We should also learn that great ideas don't always lead to innovation. Ideas and innovations, to succeed, must also happen at the right place at the right time. Timing is a key. Take these innovative technologies that failed:

  • MSN TV (formerly WebTV) is a product that allows a TV set to be connected to the Internet for web browsing, email and more. Microsoft bought WebTV in 1997 for 425 million and relabeled it MSN TV. Eventually MSN TV was scrapped, not getting enough subscribers to keep it alive. More than 10 years later, we now have the Xbox 360, Google TV and the iTV from Apple.
  • Friendster is a former social networking website and is considered the "granddaddy" of social networks. It went live in 2002 and was quickly adopted by millions of users. Sudden increase in website traffic brought technical problems to the site, making it unable to cope with the increasing demand on its service. Next came MySpace which grew rapidly and eventually sold to News Corp for 580 million, but was abandoned by users because of anonymity, trolling and its messy user interface. News Corp recently got rid of the company for a measly 35 million. It took Facebook to recognize Friendster and MySpace's failures. The college social network learned from them, demanding users to use their actual identities to create profiles and keeping the user interface clean. Facebook now has over 750 million users and a valuation approaching 100 billion.
  • Yahoo is another great example of early innovation that languished and fell behind. Through out the 1990s, Yahoo was the most popular search engine and an enormous web portal. They were a darling of the dot com bubble. As they grew, they ignored their core product -- search. In the 1990s, search engines more or less relied on websites to tell them whether they were relevant or not. Google recognized that this was an easy system to manipulate and invented the PageRank algorithm to fix the problem. PageRank is basically an online popularity contest. It judges a website's relevance based on how many other sites link to it, how popular those sites are (their PageRank), and what those sites say about the website (anchor text). This changed search completely, and people quickly adopted Google as their search engine of choice. In 2000, Yahoo gave up and decided to use Google for search. Today Yahoo is in shambles and they are worth close to one-tenth of what Google is worth.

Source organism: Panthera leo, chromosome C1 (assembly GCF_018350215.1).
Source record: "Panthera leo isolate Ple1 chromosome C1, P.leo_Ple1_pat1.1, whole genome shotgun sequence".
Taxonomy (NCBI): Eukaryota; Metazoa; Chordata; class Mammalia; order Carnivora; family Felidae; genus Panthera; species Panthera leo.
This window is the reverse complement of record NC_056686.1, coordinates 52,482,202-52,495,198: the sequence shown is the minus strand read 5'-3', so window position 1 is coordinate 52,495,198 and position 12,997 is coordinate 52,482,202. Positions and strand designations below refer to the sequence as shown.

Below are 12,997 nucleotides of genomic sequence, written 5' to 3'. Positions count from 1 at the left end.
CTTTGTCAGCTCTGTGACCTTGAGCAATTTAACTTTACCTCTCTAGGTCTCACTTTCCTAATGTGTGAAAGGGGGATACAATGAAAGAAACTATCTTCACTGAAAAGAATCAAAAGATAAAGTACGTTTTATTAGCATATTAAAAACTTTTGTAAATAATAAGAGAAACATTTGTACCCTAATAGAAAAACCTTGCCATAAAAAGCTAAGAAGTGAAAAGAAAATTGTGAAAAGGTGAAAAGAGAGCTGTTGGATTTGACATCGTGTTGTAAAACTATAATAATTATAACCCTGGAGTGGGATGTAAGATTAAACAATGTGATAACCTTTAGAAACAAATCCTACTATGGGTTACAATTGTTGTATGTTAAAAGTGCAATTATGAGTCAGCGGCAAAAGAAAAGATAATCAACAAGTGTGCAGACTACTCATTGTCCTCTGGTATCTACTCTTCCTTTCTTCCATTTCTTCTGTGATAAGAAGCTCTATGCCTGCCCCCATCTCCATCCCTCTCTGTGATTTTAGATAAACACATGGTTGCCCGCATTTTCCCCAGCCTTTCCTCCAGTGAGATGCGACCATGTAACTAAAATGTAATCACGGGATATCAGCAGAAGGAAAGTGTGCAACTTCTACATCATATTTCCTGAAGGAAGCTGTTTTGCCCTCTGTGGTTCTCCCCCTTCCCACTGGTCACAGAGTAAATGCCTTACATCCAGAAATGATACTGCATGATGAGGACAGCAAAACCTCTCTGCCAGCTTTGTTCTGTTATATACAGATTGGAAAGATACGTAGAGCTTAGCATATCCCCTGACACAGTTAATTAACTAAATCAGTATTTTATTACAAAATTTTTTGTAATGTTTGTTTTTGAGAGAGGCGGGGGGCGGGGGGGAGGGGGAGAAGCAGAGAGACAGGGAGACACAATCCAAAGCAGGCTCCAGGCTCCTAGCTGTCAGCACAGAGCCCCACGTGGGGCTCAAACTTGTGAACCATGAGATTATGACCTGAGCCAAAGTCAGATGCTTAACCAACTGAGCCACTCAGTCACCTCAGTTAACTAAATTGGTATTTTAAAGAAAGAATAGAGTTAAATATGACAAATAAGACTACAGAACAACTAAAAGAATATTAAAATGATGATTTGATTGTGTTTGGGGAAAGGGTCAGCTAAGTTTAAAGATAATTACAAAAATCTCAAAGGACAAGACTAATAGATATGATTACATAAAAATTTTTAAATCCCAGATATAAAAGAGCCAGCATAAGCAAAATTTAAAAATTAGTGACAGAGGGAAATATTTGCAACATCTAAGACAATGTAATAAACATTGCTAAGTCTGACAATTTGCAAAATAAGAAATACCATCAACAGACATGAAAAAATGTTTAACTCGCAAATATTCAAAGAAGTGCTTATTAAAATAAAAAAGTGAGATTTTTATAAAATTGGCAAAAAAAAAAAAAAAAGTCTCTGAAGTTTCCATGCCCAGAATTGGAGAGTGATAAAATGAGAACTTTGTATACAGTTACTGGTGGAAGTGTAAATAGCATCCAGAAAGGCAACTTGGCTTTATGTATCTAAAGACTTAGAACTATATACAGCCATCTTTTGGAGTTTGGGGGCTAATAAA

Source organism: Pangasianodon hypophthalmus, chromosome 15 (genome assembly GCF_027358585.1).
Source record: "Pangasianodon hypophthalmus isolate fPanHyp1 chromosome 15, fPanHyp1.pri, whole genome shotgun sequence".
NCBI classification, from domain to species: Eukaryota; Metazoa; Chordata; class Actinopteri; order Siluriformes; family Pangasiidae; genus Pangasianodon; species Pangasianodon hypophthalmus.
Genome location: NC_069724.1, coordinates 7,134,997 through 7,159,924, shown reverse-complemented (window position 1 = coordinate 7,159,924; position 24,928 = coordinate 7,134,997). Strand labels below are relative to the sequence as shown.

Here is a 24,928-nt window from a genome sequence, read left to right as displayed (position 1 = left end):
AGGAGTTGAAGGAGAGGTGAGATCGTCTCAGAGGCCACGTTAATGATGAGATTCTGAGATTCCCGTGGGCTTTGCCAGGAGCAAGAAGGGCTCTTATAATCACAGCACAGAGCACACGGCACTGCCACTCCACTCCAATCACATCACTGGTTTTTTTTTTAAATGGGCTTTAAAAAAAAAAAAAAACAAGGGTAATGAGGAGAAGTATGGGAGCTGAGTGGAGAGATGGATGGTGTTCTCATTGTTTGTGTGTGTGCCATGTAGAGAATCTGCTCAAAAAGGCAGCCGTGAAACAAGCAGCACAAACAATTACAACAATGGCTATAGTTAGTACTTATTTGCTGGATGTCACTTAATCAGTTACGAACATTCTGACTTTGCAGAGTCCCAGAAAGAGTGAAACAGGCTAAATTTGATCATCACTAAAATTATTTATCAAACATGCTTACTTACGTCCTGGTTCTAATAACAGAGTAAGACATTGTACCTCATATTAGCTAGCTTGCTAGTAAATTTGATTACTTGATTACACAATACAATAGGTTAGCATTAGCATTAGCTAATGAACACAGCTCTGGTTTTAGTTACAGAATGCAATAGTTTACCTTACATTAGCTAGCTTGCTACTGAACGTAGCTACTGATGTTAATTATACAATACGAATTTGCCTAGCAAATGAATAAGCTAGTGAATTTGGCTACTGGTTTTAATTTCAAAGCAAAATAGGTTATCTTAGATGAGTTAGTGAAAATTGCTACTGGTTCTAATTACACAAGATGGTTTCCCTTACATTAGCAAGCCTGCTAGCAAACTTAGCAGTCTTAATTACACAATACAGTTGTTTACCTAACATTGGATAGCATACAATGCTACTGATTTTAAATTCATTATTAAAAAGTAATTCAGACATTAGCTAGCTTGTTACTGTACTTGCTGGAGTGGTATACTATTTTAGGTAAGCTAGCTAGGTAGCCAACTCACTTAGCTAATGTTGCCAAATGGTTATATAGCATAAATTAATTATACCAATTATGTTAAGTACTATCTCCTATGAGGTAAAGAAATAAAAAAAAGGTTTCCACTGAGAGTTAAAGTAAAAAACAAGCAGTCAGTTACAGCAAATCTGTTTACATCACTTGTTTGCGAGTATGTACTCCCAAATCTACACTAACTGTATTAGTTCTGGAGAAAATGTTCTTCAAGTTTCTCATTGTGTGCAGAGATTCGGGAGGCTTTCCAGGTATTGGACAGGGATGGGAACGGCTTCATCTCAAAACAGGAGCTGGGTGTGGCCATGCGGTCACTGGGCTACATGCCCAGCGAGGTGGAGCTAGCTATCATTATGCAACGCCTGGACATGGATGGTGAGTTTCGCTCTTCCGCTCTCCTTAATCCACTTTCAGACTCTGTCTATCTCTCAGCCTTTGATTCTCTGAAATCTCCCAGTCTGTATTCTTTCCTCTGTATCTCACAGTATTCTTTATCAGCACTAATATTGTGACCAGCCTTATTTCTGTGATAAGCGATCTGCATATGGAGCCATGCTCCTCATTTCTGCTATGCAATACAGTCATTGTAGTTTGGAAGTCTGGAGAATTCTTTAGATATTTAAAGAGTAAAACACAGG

Even though these companies had their failures of innovation, these started as catalysts for other companies to improve. Companies build on failure. Those who are able to learn from and capitalize on the failure of others generally win the race. Consumers benefit from competition because it gives us options. Competition pushes innovation. Companies should learn to compete, innovate and learn from each other's mistakes. If you have to go down, go down swinging. The world does not need another quitter.